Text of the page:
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An ellipsometer enables the measurement of the thickness of semi-transparent films. The instrument relies on the fact that the reflection at a dielectric interface depends on the polarization of light while the transmission of light through a transparent layer changes the phase of the incoming wave depending on the refractive index of the material [1].

A typical multispectroscopic ellipsometer that emits light of wavelengths 250-800 nm from a xenon bulb at 10nm intervals, can be used to measure the thickness of thin films. This light passes through a monochromator and makes contact with the sample at a 70˚ angle of incidence. The reflected light is measured, and with the use of the Cauchy Absorbent Dispersion Formula various properties, including sample thickness, are derived. The use of the Cauchy Formula yields fifty-six equations with seven variables, including thickness, and thus an iterative approach is required to determine thickness. The Marquardt Minimization Algorithm is used during these iterations to determine the thickness that gives the lowest chi-square (Χ2) value, and is hence the most reliable thickness result.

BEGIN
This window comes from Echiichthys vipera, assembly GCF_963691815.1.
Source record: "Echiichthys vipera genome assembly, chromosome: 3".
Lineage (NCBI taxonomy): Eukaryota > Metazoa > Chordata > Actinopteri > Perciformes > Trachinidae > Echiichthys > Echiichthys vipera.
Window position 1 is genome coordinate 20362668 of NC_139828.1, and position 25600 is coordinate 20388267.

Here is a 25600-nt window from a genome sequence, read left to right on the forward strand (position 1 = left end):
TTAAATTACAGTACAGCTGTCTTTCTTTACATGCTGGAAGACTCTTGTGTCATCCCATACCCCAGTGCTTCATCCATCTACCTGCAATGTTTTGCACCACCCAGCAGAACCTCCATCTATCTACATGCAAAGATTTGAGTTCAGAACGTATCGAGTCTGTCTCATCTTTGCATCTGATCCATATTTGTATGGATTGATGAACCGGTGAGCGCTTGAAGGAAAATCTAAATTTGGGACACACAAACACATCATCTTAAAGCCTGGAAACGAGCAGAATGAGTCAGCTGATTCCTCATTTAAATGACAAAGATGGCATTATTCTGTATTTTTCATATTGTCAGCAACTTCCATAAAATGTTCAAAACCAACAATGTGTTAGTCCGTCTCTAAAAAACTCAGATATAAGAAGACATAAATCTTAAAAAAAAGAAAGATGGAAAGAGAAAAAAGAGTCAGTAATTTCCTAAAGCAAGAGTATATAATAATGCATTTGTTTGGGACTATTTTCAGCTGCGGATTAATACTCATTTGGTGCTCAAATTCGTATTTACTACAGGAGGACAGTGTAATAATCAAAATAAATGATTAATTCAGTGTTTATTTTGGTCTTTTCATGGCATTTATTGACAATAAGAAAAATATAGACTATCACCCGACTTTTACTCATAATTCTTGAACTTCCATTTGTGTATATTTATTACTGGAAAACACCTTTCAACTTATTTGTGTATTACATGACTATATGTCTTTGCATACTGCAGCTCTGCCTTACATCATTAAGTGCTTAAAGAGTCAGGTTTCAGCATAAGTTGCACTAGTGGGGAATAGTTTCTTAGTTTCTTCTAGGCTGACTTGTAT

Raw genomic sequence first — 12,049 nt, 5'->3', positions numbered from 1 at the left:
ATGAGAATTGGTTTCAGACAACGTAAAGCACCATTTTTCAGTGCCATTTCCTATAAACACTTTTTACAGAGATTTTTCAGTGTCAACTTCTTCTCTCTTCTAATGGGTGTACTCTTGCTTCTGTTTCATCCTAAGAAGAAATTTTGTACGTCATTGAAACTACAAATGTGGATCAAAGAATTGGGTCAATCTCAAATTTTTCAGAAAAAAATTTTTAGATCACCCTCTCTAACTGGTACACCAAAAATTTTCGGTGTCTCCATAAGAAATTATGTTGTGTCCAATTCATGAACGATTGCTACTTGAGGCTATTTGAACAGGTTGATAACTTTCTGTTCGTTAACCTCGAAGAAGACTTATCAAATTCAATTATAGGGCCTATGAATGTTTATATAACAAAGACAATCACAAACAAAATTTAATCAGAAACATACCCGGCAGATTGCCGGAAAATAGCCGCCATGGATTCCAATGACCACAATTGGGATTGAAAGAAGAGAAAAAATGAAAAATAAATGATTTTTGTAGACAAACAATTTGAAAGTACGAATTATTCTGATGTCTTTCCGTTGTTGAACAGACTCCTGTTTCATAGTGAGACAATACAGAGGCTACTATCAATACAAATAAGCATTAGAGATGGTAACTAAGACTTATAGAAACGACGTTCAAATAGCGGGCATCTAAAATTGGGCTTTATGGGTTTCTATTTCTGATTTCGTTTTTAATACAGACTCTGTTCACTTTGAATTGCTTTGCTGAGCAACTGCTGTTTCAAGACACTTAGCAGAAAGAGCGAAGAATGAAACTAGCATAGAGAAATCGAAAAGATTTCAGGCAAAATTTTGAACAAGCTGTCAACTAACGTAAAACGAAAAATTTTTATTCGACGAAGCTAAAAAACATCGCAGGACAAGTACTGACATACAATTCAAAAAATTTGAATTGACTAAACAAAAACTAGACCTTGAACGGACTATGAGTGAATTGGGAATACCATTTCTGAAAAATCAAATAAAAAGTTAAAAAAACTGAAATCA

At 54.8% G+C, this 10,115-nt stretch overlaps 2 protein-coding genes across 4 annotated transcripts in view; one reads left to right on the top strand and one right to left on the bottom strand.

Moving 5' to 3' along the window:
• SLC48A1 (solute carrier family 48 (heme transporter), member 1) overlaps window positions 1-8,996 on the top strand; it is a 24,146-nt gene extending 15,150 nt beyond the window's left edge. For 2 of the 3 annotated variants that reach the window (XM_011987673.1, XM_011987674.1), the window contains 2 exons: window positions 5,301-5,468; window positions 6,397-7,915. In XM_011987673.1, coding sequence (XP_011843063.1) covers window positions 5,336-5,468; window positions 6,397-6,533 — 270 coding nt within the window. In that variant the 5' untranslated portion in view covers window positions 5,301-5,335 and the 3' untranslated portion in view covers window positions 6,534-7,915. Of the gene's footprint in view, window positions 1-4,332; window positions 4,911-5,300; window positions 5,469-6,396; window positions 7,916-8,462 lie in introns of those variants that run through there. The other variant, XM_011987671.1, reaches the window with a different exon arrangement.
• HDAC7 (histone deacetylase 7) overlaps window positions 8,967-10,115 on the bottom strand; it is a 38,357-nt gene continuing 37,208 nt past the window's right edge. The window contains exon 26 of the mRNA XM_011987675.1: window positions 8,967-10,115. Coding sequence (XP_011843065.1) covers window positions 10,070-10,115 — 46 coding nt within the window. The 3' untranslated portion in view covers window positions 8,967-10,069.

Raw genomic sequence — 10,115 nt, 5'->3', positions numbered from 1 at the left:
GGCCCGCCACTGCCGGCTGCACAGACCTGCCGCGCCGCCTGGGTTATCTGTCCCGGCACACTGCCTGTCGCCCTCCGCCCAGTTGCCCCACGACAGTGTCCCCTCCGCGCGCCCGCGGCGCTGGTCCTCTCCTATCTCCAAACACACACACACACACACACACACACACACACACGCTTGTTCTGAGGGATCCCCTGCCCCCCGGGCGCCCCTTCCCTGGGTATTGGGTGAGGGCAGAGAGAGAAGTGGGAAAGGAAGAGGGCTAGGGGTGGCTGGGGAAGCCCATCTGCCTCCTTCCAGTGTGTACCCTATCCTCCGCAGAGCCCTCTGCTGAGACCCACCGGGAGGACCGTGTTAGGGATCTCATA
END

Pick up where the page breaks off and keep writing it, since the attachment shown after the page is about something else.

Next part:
The technique of ellipsometry was invented by Paul Drude in 1887 who used it to determine the dielectric function of various metals and dielectrics. For 75 years following Drude's pioniering work only a handful of ellipsometric studies were done. In the late 1960's ellipsometry experienced a renaissance thanks to the availability of computers for numeric processing. It has since become one of the most important and powerful tools for the characterization of optical properties, in particular, of thin-film- and multi-layered materials. In the visible, NIR, and UV, this technique is particularly well suited to semiconductors and semiconductor based structures. Ellipsometers are widely applied in industry for characterization and on-line quality control.

More recently, the spectral range of the ellipsometric studies has been extended to the far-infrared regime. First attempts in this direction have been undertaken by Rösseler in the 1970's. The main experimental problem in the far-infrared spectral range is the absence of intense and brilliant light sources. We have circumvented this problem by making use of a synchrotron light source, which provides by about three orders of magnitude more brilliant light in the far-infrared as compared to conventionally available light sources, like mercury arc lamps [2].


  1. C. Bernhard, T. Holden, A. Golnik, C.T. Lin and M. Cardona, "Far-infrared c-axis conductivity of flux-grown Y1-xPrxBa2Cu3O7 single crystals studied by spectral ellipsometry", accepted for publication in Phys. Rev. B.